Oil prices rose on Wednesday after industry data showed a surprise drop in U.S. crude stocks, suggesting demand is holding up despite steep interest rate hikes dampening global growth.
Brent crude rose 54 cents, or 0.6%, to $95.19 a barrel by 0723 GMT, while U.S. West Texas Intermediate (WTI) crude rose 72 cents, or 0.8%, to $89.09 a barrel.
The benchmarks rose about 2% in the previous session on a weaker U.S. dollar and after an unverified note trending on social media said the Chinese government was going to consider ways to relax COVID-19 rules from March 2023, potentially boosting demand in the world’s No.2 oil user.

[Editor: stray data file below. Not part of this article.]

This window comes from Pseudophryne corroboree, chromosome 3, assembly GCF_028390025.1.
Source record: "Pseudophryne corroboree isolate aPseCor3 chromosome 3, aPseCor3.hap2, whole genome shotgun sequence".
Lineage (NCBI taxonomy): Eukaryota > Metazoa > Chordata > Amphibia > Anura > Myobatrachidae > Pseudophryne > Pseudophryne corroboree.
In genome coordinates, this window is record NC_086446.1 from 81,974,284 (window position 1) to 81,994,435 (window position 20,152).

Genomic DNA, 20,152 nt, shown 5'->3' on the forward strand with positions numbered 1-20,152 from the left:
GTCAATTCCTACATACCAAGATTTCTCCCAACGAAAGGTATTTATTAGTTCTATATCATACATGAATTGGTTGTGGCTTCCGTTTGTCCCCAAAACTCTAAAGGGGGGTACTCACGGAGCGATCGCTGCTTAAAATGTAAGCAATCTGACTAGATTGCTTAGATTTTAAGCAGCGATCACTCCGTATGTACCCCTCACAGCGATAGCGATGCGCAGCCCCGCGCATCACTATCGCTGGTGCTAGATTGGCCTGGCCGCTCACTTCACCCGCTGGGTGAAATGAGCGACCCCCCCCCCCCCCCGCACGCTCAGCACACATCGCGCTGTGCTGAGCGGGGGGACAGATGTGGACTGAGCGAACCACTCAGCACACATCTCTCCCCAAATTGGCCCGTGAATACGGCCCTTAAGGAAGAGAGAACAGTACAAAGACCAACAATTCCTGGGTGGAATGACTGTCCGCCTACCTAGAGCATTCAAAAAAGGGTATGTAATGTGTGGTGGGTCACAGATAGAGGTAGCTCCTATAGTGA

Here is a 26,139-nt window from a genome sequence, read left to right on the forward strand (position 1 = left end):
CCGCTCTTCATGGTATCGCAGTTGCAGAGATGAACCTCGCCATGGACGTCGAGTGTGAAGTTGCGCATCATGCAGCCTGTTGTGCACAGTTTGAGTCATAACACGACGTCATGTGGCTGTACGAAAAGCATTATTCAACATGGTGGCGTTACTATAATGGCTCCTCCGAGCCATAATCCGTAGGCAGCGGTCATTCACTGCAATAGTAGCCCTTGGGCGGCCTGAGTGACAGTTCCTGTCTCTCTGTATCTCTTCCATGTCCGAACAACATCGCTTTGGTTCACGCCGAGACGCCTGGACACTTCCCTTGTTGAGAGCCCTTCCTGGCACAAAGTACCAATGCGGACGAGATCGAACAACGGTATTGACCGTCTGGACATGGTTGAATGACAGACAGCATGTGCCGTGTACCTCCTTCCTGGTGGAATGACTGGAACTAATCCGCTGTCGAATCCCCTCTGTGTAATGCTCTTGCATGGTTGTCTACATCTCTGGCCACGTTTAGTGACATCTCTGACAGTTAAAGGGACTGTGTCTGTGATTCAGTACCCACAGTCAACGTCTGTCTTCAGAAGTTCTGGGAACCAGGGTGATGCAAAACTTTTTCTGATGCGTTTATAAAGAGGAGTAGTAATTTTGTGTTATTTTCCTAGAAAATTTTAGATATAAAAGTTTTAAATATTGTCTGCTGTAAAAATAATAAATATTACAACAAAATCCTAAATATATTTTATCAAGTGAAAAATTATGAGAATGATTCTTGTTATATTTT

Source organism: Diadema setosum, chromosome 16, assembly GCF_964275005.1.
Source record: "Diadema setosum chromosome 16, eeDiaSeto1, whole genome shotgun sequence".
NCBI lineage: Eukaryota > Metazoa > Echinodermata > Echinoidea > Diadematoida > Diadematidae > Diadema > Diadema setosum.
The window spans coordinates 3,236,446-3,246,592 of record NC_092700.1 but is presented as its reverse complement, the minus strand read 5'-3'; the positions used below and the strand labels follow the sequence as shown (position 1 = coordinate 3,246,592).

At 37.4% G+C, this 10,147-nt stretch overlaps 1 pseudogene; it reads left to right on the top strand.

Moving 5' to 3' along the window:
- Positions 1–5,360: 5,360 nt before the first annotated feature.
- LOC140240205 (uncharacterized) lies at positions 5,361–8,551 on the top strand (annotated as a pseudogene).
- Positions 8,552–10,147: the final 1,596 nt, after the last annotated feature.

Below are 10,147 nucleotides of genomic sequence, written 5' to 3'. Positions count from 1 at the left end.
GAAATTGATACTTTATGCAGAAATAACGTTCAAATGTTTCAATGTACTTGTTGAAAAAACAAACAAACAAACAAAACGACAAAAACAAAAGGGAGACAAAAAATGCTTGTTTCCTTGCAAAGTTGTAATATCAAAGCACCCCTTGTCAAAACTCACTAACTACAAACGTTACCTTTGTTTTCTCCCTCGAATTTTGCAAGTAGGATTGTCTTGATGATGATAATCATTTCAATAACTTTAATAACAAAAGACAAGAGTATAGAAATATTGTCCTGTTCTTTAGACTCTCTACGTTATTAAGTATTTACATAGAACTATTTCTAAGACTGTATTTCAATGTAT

In a further positive sign for demand, U.S. crude oil stocks fell by about 6.5 million barrels for the week ended Oct. 28, according to market sources citing American Petroleum Institute figures.
Eight analysts polled by Reuters had on average expected crude inventories to rise by 400,000 barrels.
At the same time, gasoline inventories fell more than expected, with stockpiles down by 2.6 million barrels compared with analysts’ forecasts for a drawdown of 1.4 million barrels.